sabato 26 febbraio 2011
Look See Proof "Between Here And There"
Accidenti, qui siamo quasi ai giorni nostri.
Sembra ieri che io, insieme agli eroi di sempre (Rouge, Ricci, Laura ed Elena) eravamo alla Casa 139 di Milano a vedere i LSP dal vivo, e a dire il vero insieme a Laura avevamo pure fatto 1 bella intervistina.
Ma il tempo vola, e i ragazzi, dopo solo questo disco, hanno già gettato la spugna.
Peccato viene da dire.
Me lo diceva il mio buon amico Gabriele (alias Franco Scaluzzi) che sarebbero durati poco o niente, ma io no, non ci stavo...vedrai che questi durano, vedrai che questi decollano, gli dicevo io.
Alla fine ha avuto ragione lui. Come spesso accade a dire il vero.
Comunque dicevamo i ragazzi si sono sciolti e a me rimane un gran senso di rammarico, non tanto in qualità di un live un pò fracassone a dire il vero o per il fatto che avevamo scambiato due chiacchiere insieme, quanto per un disco piacevole e fresco che viaggia ai mille all'ora in ambito pop.
Melodie gustose, chitarre rumorose e tutto ovviamente già sentito mille volte, ma a noi andava bene così.
Evidentemente a loro no. (2008 Weekender Records)
The sound of skinny jeans, youthful vigour and guitars worn up around the collar bone, ‘Between Here And There’ is as suitable an accompaniment to summer as barbecues and beach wear.
Technically, the record’s as simplistic as you like, but then LSP aren’t about instrumental hi-jinks. Their trick is capturing the excitement (and disappointment) of being 20-something and living for youth. Single ‘Casualty’ is the first example of the band finding fun despite the inevitability of modern reality, yet taken as a whole the entire album plays like a celebration of new found adulthood, with tracks like ‘Standard class’ and ‘Bishopsgate’ sticking two fingers up to middle-aged rat race executive-types.
So it’s spiky, it’s comedy, it’s so toe tapping it’ll wear out your Converse, and best of all it’s utterly now.
The natural antidote to last year’s threadbare new rave scene. (Matt Thompson - http://www.the-fly.co.uk)
Two tracks into their debut LP, Hertfordshire quartet Look See Proof hit the nail firmly on its noggin.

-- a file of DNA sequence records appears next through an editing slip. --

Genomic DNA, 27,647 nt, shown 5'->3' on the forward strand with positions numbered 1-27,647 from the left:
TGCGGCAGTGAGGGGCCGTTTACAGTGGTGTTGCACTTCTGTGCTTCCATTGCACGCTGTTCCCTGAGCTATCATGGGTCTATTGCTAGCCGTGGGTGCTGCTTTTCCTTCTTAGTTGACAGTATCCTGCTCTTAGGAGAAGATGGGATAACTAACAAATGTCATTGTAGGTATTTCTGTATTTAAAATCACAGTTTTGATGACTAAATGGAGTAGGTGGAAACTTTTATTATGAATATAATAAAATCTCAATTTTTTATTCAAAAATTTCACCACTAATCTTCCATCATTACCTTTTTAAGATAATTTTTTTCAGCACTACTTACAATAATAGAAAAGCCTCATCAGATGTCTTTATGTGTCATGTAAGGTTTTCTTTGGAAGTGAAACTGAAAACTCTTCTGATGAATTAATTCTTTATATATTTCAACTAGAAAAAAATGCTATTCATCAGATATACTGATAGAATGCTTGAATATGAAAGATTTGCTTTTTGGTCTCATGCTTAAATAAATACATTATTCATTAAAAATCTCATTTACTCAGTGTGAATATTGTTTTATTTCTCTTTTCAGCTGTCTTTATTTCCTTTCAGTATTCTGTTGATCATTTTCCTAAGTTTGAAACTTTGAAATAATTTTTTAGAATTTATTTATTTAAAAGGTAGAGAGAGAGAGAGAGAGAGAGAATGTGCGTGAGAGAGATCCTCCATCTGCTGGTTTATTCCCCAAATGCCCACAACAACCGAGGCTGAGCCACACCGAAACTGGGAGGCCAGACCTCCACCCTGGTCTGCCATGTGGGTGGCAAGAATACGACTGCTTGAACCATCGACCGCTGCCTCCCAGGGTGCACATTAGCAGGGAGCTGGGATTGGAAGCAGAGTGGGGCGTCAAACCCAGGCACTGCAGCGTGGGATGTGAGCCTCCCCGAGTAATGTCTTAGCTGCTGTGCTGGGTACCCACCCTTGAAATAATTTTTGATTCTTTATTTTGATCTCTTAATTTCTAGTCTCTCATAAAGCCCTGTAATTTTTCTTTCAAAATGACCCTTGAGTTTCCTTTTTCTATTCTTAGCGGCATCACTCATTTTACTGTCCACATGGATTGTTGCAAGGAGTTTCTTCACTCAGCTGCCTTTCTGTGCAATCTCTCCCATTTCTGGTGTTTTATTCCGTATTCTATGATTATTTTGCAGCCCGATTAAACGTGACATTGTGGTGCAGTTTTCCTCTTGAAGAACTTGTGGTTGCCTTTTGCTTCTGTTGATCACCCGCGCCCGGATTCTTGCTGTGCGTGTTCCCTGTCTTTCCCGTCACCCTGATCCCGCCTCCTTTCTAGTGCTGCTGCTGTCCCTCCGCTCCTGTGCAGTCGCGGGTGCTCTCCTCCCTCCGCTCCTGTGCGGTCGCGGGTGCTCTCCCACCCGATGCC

Timing is absolutely critical in music, isn't it? Zeitgeist: great sounding word (go on, try saying it... satisfying, huh?), albeit one used and abused by agenda-setting journos everywhere, but totally, utterly relevant when talking about Look See Proof's debut album.
Had Between Here And There dropped three or four years ago, we might have been talking about a fresh, exciting new band with several potential crossover hits on their collective hand, but now? Commercial appeal or not - since when was that ever a true barometer of quality? - it's a sound that's worn severely thin on these ears.
It is, after all, a copy of a copy of a copy.
Gang Of Four/Josef K abrasive guitars twinned with plentiful harmonies and urch-rock charm? You'll be wanting The Maccabees' LP. That is, of course, assuming you didn't wear out the first Futureheads record; a more bookish, complicated and ultimately rewarding take on that formula, minus the Fred Perry.
Like your guitar-slingers dressed in tweed do you, sir? Step this way, and meet Young Knives. Alternatively, take early Bloc Party, or Good Shoes, or... or...
You've actually got to feel a little bit sorry for Look See Proof - for one thing, they've toured with both The Twang and The Fratellis - because what they do isn't absolutely awful but just so, so uninspired.
It's derivative to the point of parody and, even though it's still full of honesty and gusto (see: 'Discussions' and 'Start Again'), this is certainly a record to endure rather than enjoy. (Rob Webb - http://drownedinsound.com/)
- You Don't Get It
- Keeping Mistakes
- High Horse
- Standard Class
- Local Hero
- Do You Think It's Right
- Start Again
LOOK SEE PROOF